One of the biggest trends in nutrition right now is intermittent fasting – Thrive Expert and Nutritionist Lizzy Cole looks at the details and looks at whether it can help promote sustainable health and weight loss.
One of the biggest trends in nutrition right now is intermittent fasting – it has caught our attention due to claims it can be effective for weight loss as well as improve overall health and wellbeing. If you’re just as intrigued as the rest of us, read on as our nutrition expert Lizzy Cole explains what it involves and whether this way of eating is right for you.
What is it?
Intermittent fasting involves shifting when (but not necessarily what) we normally eat; it’s essentially a pattern that cycles between periods of fasting and periods of eating. This differentiates it from a ‘diet’ in the traditional sense. What’s great is that it complements human evolution; we have evolved to function without food for extended periods when food wasn’t available.
Intermittent fasting, has shown to initiate important cellular repair processes and reduce markers of inflammation
How can I do it?
There are different ways to approach intermittent fasting. All follow the same pattern of splitting days and weeks into eating and fasting periods. The most popular method is 16/8, which involves restricting your daily eating period to 8 hours (e.g. 9-5pm) and fasting for the other 16. It’s entirely your choice when this 8-hour window is, making it sustainable and easy to stick to.
Almost just as popular, 5:2 involves drastically restricting calories on two non-consecutive days of the week (‘fast’ days), but eating a normal quantity of food the other five days. However, the disadvantage of this method is you’re likely to feel hungry on fast days. To fight the hunger pangs on 5:2, make sure you’re eating plenty of fibre (think wholegrains, fruit and veggies) and lean protein (fish, eggs and chicken are great examples), both of which help keep us feeling fuller for longer.
It may take some time for your body to adapt to this different way of eating, so try easing into intermittent fasting. Many people consider 16/8 the simplest method; you might want to try this first and, if you find it easy and feel good during the fast, then maybe try moving on to 5:2. However, you don’t necessarily need to follow a structured intermittent fasting plan to gain at least some of the benefits. You could simply fast whenever it’s convenient or you’re not hungry. Experiment with different approaches and find something that you enjoy and fits your schedule.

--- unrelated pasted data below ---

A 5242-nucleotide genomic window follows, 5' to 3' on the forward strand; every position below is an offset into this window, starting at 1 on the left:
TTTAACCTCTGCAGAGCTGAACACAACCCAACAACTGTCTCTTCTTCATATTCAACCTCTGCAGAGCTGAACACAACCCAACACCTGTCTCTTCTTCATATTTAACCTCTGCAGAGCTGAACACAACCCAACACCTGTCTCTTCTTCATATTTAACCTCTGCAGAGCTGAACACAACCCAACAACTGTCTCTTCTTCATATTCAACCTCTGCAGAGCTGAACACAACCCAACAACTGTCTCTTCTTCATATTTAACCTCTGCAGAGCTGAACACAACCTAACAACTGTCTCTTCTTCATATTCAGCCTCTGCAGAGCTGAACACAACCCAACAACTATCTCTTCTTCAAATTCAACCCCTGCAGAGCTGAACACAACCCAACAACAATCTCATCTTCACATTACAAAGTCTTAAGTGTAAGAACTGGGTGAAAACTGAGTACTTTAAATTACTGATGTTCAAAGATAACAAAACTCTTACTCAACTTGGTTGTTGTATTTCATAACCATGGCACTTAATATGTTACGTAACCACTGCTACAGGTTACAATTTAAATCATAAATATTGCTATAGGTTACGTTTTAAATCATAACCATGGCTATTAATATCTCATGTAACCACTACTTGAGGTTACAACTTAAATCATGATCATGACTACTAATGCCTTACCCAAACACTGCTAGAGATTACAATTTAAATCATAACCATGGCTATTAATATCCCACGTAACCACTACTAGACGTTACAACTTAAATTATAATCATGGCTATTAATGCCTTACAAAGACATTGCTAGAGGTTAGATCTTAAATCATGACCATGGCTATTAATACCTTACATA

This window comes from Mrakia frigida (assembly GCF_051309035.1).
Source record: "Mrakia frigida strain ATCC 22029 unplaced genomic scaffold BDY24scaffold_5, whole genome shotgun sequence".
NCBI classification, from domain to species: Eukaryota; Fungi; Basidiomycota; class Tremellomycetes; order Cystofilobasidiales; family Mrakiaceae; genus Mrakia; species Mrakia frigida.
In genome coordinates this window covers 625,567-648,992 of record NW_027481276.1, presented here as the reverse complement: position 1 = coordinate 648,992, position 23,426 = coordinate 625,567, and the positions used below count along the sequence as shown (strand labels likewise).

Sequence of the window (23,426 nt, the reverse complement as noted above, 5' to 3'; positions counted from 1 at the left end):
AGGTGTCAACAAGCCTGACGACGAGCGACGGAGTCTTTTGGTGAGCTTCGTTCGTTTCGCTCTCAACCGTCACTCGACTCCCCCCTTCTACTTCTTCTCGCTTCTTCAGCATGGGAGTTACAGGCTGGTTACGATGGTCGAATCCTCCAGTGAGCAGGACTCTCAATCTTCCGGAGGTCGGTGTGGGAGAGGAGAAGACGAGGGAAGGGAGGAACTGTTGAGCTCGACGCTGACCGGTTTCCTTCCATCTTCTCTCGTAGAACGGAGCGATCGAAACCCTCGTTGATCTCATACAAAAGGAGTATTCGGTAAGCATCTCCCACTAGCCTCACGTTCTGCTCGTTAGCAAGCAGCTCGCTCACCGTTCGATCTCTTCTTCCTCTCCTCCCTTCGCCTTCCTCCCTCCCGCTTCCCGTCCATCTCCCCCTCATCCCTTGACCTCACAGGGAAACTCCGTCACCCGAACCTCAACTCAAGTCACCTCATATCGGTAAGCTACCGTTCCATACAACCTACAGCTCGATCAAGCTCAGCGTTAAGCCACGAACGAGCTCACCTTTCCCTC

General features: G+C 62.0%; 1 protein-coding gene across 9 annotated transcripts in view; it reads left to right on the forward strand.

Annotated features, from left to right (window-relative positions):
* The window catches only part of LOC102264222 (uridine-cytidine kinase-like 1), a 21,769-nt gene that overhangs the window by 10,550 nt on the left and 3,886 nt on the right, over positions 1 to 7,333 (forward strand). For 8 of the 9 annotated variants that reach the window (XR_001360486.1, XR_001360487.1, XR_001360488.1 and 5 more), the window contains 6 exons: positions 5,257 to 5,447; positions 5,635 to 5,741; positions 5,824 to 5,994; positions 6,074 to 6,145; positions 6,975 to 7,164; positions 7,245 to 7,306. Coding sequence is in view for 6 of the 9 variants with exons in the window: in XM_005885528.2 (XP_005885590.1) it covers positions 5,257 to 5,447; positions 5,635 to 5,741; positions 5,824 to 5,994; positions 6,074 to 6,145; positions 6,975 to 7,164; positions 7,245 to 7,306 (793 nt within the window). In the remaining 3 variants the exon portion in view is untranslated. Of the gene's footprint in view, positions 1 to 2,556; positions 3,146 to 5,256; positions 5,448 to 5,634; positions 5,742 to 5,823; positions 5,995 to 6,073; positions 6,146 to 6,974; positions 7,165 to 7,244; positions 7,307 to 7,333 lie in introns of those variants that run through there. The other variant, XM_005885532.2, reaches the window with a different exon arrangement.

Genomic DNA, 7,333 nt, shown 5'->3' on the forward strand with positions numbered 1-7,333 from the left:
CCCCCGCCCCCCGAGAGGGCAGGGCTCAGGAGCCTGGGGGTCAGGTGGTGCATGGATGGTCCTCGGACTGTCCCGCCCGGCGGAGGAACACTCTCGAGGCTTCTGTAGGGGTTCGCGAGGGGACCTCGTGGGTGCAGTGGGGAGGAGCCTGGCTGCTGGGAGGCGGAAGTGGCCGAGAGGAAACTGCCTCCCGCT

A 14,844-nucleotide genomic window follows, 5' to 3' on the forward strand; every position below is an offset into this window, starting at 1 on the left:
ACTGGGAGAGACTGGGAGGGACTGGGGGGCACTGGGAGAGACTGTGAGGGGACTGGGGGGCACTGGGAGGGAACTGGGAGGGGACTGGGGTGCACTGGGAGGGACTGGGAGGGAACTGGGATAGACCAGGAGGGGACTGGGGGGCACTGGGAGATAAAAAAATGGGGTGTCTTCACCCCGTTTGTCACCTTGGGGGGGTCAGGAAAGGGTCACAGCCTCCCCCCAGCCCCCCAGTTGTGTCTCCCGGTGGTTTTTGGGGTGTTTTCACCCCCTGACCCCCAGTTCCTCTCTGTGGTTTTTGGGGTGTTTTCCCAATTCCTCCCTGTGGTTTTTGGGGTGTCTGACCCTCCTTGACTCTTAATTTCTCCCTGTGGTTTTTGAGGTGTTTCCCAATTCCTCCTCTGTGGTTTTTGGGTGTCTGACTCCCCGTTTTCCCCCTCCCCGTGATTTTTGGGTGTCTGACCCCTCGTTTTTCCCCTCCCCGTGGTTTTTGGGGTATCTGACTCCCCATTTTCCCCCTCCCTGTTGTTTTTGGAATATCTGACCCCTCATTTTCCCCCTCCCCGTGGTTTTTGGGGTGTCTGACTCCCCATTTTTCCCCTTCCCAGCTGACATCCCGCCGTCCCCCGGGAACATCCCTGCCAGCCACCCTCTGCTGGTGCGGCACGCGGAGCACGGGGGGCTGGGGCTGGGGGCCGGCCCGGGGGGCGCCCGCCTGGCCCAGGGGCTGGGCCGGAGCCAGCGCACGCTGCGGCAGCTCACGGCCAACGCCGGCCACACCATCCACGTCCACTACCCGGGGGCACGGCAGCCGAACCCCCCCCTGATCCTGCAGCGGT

Intermittent fasting is essentially a pattern that cycles between periods of fasting and periods of eating.
What is it used for?
Whichever method you use, intermittent fasting can be a very effective weight loss tool; there are even indications that it results in less muscle loss than the classical approach to dieting. However, it’s important to remember the main reason for its success is that intermittent fasting helps reduce total calorie intake. Therefore, if you binge during your eating periods, you may not lose weight.
Alongside the potential weight-loss benefits, fasting can also help improve overall health. For example, it initiates important cellular repair processes including autophagy, where old and dysfunctional proteins that build up inside cells are removed, and reduces markers of inflammation. This can help slow aging and the development of some chronic diseases. Human Growth Hormone (HGH) increases when fasting, while insulin and blood sugar decrease. Together, these changes may increase your metabolic rate, help reduce your waist circumference, and protect against type 2 diabetes.
When to avoid it
Intermittent fasting is not suitable for everyone; for example, those who are underweight or have a history of eating disorders. There is also some evidence that intermittent fasting may not be as beneficial for women as it is for men. Moreover, anecdotal reports suggest it can cause menstrual periods to suspend until normal eating patterns are restored. Therefore, women should be careful with intermittent fasting, especially If you have issues with fertility or are trying to conceive. Intermittent fasting is advised against if you’re pregnant or breastfeeding and, if you have a medical condition, you should consult with your doctor before adopting this eating pattern.
Intermittent fasting has the potential to improve your health. However, eating minimally processed, whole foods, exercising and getting adequate sleep are still the most important factors to focus on. There is no one-size-fits-all solution when it comes to nutrition and, whilst intermittent fasting is great for some people, it’s not for others. The only way to find out which group you belong to is to try it out!